As it faces a”significant operating budget shortfall” in 2020 due to the COVID-19 pandemic, the city of Vancouver said it has cut the budget for the Vancouver Police (VPD) by 1%, in an effort to reduce costs and “bridge the projected shortfall.”
As presented to City Council on April 28, revenue losses for the year are projected at $152 million, the city said in a statement.
By law, the city is required by law to achieve a balanced budget for the year and the decision around the VPD budget was one of the measures the city said it took to achieve this.
On May 13, City Council passed the motion to reduce the budget, as well as confirm its expectation that the Vancouver Police Board pursue collective agreements with all three unions representing VPD employees that result in a 0% increase in compensation costs for 2020, in line with recent City of Vancouver labour discussions.
And, subject to the outcome of any arbitration under the Fire and Police Service Collective Bargaining Act, that the VPD budget for 2020 be further reduced by any amount notionally budgeted for 2020 compensation adjustments.
The motion followed a request from City Council to the Vancouver Police Board on April 15, for a report detailing measures that the department had implemented to reduce operating expenditures in response to the pandemic, including an evaluation of options for additional operating savings.
The city said that in its response to council’s request, the board declined to identify any operating savings.
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The 2020 operating budget for the VPD, as initially endorsed by council in December 2019, totals $314 million. The VPD’s budget represents 21% of the total operating budget for the City of Vancouver; excluding utility fees that are not available to fund other services, 27% of the City’s revenue is allocated to the VPD.
The motion also calls for the VPD to pursue collective agreements that provide for 0% compensation increases for 2020. VPD’s operating budget includes a contingency for costs associated with a 2% increase in compensation, which would be available for reallocation as savings without an impact on the department’s operations.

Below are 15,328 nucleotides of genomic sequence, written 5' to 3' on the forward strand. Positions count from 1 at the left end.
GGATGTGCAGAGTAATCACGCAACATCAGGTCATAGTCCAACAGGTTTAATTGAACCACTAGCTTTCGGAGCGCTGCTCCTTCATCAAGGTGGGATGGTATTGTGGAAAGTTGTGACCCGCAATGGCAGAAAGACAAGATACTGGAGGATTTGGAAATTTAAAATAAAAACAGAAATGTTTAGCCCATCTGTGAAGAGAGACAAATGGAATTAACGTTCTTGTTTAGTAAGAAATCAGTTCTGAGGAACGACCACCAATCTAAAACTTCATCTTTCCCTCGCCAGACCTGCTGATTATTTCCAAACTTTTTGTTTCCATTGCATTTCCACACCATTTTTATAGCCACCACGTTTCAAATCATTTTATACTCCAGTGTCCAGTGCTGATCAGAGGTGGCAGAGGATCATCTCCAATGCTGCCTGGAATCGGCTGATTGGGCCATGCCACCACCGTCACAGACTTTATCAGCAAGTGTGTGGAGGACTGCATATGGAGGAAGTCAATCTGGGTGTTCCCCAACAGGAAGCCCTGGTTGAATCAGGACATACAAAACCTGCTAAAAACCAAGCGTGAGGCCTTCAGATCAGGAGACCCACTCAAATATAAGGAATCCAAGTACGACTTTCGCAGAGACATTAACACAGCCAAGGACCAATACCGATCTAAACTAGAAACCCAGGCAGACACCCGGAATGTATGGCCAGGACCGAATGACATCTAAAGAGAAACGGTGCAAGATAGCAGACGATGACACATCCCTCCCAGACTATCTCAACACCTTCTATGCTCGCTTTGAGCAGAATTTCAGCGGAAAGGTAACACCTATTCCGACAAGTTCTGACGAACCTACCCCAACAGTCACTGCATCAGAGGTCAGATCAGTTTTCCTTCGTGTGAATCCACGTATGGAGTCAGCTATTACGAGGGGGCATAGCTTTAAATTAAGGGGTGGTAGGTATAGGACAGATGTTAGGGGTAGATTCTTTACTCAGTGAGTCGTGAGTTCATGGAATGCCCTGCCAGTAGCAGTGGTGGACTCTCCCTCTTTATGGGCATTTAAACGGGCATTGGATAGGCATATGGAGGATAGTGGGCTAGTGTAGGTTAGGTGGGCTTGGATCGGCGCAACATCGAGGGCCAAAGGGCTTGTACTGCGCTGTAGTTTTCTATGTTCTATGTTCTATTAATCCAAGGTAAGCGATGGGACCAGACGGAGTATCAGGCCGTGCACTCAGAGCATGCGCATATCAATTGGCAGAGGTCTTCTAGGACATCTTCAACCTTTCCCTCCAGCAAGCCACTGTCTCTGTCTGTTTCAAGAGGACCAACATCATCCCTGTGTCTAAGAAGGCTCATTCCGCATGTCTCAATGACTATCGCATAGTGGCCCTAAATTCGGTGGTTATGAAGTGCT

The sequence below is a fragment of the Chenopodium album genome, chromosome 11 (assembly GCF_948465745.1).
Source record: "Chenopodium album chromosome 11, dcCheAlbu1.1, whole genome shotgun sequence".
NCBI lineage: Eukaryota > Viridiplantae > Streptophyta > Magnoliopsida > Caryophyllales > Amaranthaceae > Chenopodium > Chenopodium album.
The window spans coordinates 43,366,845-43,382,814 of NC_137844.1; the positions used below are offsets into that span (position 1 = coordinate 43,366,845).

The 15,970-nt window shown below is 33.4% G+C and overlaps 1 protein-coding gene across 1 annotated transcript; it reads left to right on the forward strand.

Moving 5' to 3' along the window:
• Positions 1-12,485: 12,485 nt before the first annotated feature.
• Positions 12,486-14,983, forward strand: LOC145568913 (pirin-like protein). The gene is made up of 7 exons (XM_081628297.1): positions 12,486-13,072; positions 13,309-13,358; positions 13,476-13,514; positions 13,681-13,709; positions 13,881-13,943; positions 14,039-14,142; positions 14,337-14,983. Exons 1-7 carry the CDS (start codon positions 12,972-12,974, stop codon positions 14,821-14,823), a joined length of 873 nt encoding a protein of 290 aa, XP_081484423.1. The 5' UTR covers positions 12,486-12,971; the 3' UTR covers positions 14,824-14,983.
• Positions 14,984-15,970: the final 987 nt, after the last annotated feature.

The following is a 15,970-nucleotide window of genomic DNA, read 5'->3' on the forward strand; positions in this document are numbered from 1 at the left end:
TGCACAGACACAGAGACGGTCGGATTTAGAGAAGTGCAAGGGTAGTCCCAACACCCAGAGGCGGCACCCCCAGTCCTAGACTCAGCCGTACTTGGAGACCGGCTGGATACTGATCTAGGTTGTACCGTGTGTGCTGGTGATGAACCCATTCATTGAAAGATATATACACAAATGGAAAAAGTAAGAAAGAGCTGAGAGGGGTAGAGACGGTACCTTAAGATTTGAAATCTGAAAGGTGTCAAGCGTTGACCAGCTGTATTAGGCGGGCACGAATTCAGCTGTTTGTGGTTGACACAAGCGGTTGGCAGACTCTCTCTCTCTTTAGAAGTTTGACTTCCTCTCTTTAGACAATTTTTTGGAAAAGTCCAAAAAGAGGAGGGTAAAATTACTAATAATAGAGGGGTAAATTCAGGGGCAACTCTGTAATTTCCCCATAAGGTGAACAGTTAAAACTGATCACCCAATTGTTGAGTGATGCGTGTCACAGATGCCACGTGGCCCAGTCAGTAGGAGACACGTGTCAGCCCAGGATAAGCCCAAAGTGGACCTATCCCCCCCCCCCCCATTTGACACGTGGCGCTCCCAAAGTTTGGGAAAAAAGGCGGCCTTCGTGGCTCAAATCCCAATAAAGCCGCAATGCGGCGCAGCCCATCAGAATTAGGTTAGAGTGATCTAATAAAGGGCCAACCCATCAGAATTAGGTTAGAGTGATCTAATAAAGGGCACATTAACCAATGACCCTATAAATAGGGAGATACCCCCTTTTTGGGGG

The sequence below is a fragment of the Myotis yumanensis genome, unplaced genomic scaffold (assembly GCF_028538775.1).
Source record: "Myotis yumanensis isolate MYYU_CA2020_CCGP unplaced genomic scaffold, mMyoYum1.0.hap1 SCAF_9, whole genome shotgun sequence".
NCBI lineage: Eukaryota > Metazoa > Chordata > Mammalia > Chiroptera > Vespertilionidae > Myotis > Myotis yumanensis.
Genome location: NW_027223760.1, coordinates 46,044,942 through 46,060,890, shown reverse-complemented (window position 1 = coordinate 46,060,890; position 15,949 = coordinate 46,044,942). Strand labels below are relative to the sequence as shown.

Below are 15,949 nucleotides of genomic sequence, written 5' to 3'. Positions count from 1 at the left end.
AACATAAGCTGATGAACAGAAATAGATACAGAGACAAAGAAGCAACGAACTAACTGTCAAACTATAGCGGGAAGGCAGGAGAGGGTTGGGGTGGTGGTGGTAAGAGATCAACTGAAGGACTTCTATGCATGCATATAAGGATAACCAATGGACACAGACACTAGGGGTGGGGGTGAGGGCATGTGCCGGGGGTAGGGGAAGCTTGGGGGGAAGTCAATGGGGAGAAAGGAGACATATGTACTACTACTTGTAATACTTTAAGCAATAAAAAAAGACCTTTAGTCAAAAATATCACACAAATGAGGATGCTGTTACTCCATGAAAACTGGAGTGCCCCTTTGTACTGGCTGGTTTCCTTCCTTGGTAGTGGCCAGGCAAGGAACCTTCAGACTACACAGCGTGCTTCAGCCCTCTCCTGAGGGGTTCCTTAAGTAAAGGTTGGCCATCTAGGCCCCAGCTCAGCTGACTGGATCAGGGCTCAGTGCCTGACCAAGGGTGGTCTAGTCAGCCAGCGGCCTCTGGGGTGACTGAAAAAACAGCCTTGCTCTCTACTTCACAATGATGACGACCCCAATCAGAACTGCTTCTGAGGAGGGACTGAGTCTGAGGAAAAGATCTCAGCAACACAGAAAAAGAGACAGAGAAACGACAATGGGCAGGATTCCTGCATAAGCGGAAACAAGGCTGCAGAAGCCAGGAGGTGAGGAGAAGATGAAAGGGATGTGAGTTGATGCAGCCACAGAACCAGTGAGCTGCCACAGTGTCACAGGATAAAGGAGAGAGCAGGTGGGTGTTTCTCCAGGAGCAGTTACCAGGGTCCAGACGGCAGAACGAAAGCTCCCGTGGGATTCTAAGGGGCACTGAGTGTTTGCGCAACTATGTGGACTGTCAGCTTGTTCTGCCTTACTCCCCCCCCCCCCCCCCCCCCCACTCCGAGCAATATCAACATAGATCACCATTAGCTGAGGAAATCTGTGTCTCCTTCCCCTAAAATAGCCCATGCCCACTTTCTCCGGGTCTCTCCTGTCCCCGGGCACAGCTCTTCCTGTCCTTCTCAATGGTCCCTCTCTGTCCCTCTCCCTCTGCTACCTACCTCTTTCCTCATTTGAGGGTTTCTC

VPD police chief responds
In response to the decision, VPD Chief Adam Palmer said he’s “surprised” by the decision.
“Since the pandemic began, police officers have been working 24 hours a day, seven days a week,” he said. “Patrol officers have been on the frontline, putting themselves at risk, to keep the city safe.”
Police, he continued, “cannot reduce or defer frontline work, as in-progress emergencies have continued throughout the city.”
Further, said Palmer, “crime has not stopped.”
And while he does “appreciate the hardship” faced by employees of the City, library, and Park Board, and does not want to minimize the impact the pandemic has had on these employees and their families, Palmer said it’s “important to take into consideration that there was a corresponding reduction in their workload due to closures as a result of physical distancing rules. This has not been the case for police.”
Ultimately, said Palmer, “police are an essential, core service.” And in his view, it is problematic to cut an essential service to fund non-essential services. He noted that 97%of the VPD’s budget is non-discretionary (i.e. salaries).
Therefore, “any reduction equals a reduction in police response.”
Palmer also expressed concern with what he called a lack of transparency in the decision making process.
“Decisions that have the potential to have a fundamental impact on public safety should not be made in private,” he said. “There was zero consultation with the Vancouver Police Board, VPD, or any VPD unions on the motion itself and how it will affect the safety and security of Vancouver residents.”
For his part, Palmer said he learned about the motion on Wednesday afternoon “after it was developed, voted on, and passed.”
Palmer said it’s important to note that the VPD was asked to reduce costs “by not filling frontline positions in response to the 2008/2009 economic downturn.”
Finally, this year, he continued, “the department overcame this staffing deficit to return to 2009 staffing levels. During this same time, the city’s population has increased by 11% and calls for police service have increased by 14%
Palmer said he will discussing “next steps” with the Vancouver Police Board next week.